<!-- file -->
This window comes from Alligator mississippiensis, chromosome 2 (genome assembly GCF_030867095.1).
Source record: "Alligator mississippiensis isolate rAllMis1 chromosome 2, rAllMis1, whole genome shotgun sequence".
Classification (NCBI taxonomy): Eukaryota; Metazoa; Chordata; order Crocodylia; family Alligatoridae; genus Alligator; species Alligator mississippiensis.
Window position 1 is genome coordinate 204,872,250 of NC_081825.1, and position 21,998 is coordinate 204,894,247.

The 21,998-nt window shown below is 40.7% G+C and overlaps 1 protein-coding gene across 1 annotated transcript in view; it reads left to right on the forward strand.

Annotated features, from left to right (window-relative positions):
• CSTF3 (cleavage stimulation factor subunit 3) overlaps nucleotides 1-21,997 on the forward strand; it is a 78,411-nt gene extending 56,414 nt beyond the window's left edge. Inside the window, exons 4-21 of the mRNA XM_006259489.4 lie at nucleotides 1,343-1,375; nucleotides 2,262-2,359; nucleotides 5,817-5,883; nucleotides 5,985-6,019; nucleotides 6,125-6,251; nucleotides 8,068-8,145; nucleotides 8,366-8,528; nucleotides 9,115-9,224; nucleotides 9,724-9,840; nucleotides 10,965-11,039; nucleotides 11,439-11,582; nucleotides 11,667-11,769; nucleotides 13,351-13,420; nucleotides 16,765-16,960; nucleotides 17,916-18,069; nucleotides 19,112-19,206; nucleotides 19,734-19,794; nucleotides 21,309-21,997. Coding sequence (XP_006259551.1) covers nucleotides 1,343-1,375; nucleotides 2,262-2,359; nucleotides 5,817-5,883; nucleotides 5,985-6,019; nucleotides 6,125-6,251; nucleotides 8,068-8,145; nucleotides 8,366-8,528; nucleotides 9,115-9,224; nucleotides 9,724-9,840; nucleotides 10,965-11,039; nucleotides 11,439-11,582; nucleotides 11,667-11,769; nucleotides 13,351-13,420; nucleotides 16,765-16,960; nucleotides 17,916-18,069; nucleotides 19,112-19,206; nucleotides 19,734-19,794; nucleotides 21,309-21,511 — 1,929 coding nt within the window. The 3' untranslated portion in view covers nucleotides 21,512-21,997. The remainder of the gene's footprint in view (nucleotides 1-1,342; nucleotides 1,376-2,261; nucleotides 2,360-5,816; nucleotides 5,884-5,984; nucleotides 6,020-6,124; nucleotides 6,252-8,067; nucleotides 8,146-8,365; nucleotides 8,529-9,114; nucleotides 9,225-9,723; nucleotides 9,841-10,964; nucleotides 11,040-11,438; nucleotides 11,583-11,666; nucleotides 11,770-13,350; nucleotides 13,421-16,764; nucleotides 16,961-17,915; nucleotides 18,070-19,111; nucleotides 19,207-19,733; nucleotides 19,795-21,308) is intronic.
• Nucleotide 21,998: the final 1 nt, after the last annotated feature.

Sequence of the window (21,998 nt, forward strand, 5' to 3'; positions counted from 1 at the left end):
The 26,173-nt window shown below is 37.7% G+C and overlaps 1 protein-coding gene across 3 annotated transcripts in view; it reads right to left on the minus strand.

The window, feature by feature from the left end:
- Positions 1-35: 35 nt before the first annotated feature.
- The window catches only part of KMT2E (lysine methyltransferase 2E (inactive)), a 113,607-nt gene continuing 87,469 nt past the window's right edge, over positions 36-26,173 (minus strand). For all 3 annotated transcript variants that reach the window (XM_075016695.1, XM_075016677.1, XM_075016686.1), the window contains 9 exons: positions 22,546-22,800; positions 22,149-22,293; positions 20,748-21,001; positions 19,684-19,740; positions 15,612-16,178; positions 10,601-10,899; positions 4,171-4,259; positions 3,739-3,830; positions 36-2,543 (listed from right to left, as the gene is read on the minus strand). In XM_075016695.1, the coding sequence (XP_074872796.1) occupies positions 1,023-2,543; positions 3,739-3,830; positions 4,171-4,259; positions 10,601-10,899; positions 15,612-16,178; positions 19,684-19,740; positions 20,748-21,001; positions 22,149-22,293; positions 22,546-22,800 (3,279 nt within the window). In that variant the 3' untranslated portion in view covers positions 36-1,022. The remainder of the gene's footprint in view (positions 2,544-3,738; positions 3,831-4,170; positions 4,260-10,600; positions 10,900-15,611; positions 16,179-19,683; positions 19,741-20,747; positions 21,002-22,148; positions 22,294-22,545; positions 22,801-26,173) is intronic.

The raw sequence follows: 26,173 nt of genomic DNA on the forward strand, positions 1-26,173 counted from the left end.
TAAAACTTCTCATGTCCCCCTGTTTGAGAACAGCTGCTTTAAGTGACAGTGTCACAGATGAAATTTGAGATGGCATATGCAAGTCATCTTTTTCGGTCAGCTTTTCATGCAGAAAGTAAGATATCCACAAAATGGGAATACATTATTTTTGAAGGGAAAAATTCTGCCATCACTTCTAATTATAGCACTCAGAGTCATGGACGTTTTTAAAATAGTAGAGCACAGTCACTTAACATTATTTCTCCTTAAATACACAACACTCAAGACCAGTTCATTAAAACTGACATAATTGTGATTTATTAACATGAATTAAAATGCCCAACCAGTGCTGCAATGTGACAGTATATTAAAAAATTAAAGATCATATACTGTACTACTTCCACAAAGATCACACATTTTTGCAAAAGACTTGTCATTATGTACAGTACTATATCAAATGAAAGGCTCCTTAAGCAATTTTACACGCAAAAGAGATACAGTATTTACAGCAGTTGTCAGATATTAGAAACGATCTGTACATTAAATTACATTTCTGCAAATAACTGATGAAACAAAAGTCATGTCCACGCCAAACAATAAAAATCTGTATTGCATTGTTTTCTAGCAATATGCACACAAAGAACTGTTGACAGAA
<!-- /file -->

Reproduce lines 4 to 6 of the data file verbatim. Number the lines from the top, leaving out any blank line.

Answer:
Window position 1 is genome coordinate 204,872,250 of NC_081825.1, and position 21,998 is coordinate 204,894,247.

The 21,998-nt window shown below is 40.7% G+C and overlaps 1 protein-coding gene across 1 annotated transcript in view; it reads left to right on the forward strand.

Annotated features, from left to right (window-relative positions):